Thursday, June 21, 2007
E-Mails Show Rio Grande Parents Pushed for Graduation
By Andrea Schoellkopf
Copyright © 2007 Albuquerque Journal; Journal Staff Writer
E-mails obtained by the Albuquerque Journal show parents of a failing Rio Grande student pushed hard to persuade top-level APS administrators to let their son graduate with his class.
Bernalillo County Commissioner Teresa Cordova, whose son's English grade was changed from an F to a D, contacted APS administrators on May 9, the day after being told her son would not graduate.
According to copies of the e-mails, Cordova apparently sent a May 9 e-mail to Superintendent Elizabeth Everitt, Associate Superintendent Nelinda Venegas and school board member Dolores Griego, with a forward to Rio Grande Cluster leader Elsy Fierro.
"As an educator myself, I will accept a late paper, but it often means a lower grade," she wrote. "So I might deduct points from a late paper but I still accept the work, especially if there are extenuating circumstances."
Cordova is a University of New Mexico associate professor in the School of Architecture and Planning's Community and Regional Planning program.
Her e-mail argued that her son needed intervention earlier in the year and it outlined many of the problems her son had had over the course of the year, including his parents' divorce and the suicide of a close friend, as well as his participation in varsity athletics.
"He knows the material! Why shouldn't he pass and move on to the next stage of his life. For god's sake, how will failure help this kid?
"What he needs now is to be set on a path for success, not failure," Cordova wrote.
"Shouldn't a teacher want to do everything she could to help a child graduate? What is gained by not doing so? Why add to Rio Grande's already problematic low graduation rate? What good will this serve?"
After being asked by Rio Grande Principal Al Sanchez to meet with him and the teacher on May 10, Cordova e-mailed Fierro asking, "what do I do? Don't know the purpose of the meeting."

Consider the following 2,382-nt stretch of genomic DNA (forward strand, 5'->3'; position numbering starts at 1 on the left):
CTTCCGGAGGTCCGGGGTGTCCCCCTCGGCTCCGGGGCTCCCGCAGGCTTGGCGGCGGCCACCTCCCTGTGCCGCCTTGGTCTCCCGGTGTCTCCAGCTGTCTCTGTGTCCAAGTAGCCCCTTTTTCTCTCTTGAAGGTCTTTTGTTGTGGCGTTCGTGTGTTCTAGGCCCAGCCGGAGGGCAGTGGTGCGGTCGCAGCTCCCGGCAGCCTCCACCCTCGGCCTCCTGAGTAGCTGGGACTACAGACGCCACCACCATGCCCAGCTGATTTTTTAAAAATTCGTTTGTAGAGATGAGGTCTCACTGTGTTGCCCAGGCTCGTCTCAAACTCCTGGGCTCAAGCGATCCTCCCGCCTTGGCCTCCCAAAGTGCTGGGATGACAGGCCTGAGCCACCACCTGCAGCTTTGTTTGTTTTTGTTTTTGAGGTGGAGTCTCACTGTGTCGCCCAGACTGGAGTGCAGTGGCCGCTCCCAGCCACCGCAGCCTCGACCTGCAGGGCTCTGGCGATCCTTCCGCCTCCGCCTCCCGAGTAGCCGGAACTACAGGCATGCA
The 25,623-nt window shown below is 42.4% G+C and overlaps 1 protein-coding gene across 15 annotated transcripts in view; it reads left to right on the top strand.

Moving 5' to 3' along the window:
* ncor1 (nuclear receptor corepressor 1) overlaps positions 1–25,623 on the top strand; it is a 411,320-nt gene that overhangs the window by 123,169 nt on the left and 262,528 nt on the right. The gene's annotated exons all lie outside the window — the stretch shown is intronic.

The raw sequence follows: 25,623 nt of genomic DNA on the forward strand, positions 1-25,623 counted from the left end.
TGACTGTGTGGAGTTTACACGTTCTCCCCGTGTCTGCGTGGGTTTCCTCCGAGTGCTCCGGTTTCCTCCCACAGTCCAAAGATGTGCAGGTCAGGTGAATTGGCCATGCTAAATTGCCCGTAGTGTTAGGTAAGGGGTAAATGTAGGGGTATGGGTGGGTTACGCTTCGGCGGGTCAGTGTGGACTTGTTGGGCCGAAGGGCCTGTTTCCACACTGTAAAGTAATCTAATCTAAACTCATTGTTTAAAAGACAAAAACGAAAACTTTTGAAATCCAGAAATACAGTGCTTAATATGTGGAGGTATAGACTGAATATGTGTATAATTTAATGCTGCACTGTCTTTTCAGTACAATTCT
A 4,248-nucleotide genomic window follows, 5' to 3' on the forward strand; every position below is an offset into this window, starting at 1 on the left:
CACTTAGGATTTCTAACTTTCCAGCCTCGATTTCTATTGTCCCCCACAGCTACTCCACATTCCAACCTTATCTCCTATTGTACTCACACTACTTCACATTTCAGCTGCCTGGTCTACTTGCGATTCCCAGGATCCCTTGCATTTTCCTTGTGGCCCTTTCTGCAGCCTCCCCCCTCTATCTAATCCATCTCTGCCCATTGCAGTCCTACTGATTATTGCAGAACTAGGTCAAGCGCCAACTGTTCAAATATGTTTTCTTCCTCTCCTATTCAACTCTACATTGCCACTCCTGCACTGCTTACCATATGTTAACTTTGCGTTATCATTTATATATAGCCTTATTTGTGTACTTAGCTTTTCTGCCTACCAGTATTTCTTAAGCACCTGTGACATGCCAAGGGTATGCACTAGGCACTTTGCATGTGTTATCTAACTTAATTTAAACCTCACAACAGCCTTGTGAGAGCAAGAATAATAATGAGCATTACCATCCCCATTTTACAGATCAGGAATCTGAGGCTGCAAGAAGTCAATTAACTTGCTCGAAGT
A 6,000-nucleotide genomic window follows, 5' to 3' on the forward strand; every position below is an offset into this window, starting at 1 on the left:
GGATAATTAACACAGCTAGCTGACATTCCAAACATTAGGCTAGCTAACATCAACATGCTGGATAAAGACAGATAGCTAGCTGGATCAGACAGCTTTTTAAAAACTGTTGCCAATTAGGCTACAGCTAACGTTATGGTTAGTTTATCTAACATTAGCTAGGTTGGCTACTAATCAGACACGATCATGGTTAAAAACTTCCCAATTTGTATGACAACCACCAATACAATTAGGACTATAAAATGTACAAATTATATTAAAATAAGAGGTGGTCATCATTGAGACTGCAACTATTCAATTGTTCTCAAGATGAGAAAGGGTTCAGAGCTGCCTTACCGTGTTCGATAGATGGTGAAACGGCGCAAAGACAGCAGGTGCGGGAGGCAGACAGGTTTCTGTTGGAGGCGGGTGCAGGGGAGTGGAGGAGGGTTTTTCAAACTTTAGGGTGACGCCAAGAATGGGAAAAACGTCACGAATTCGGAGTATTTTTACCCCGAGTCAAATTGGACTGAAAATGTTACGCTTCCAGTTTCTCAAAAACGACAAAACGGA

Fierro in a May 9 e-mail sent to APS Human Resources Director Andi Trybus and Associate Superintendent Susie Peck, and copied to Venegas, wrote, "I believe (two-letter name redacted) is continuing to confuse the issue and wanting to make me do his work."
There did not appear to be a response from administrators.
A May 10 e-mail from Principal Sanchez to Fierro said Nova Net online classes are provided free to seniors who do not graduate.
"We work very hard all year to ensure our seniors graduate," Sanchez said.
Former APS board member Miguel Acosta, the father of the student, also contacted Venegas on the matter.
"Sorry for all this but (redacted) and I really want to see him walk, especially after all he's been through these last few months," Acosta wrote in an undated e-mail.
Venegas responded that the work had been turned in and "we have offered assistance in grading it."
"The situation is complicated for your son and for others because the school has no system in place to let parents know ahead of time that their child could be failing."
Acosta, in a follow-up May 10 e-mail to Venegas, thanked her "for everything you have done for the district and for my son in particular."
In the same e-mail, he questioned why his son should have to do Nova Net in the summer if "in essence, he did the equivalent of the Novanet by doing all the make up work, at our direction, reviewing all the semesters work and (redacted). He's done more than he would have if it was just at the teacher's direction."
On May 11, Fierro asked APS administrators Peck and Venegas if seniors could still be allowed to graduate if they had failed only one class and were registered for Nova Net.
Responses from Peck and Venegas said "it would be a nightmare."
The e-mails also included a draft of the letter Fierro sent to Sanchez ordering the grade change. Fierro said it was sent to him on May 11.
"In reviewing the information received from you, the teacher, and the parent, I find that the current system of reporting absences and student grades to parents is not adequate," Fierro said. "Though the student needs to be responsible for his failure to attend class and complete assignments in a timely manner, the school ultimately has the responsibility of effectively communicating with parents regarding absences and grades."
In general, Rio Grande's system of reporting absences failed to notify parents about excessive student absences, and did not provide intervention to improve attendance or exclude extracurricular activities or refer a student to a children's court liaison, she wrote.
"As a result of these findings, I am directing you to change (redacted). At this time, there is sufficient evidence to indicate that this is in the best interest of the student."
The following week in a May 15 e-mail, Sanchez accused Fierro of having a staff member call parents whose children were not graduating to inquire about parent notification.
"You have caused a dilemma that is going to put us in a precarious situation," Sanchez wrote.
Fierro responded that that was incorrect and a parent had called her staff member.
"He (Sanchez) clearly still wants to pin this on me," Fierro said, forwarding the e-mail to Peck and Venegas.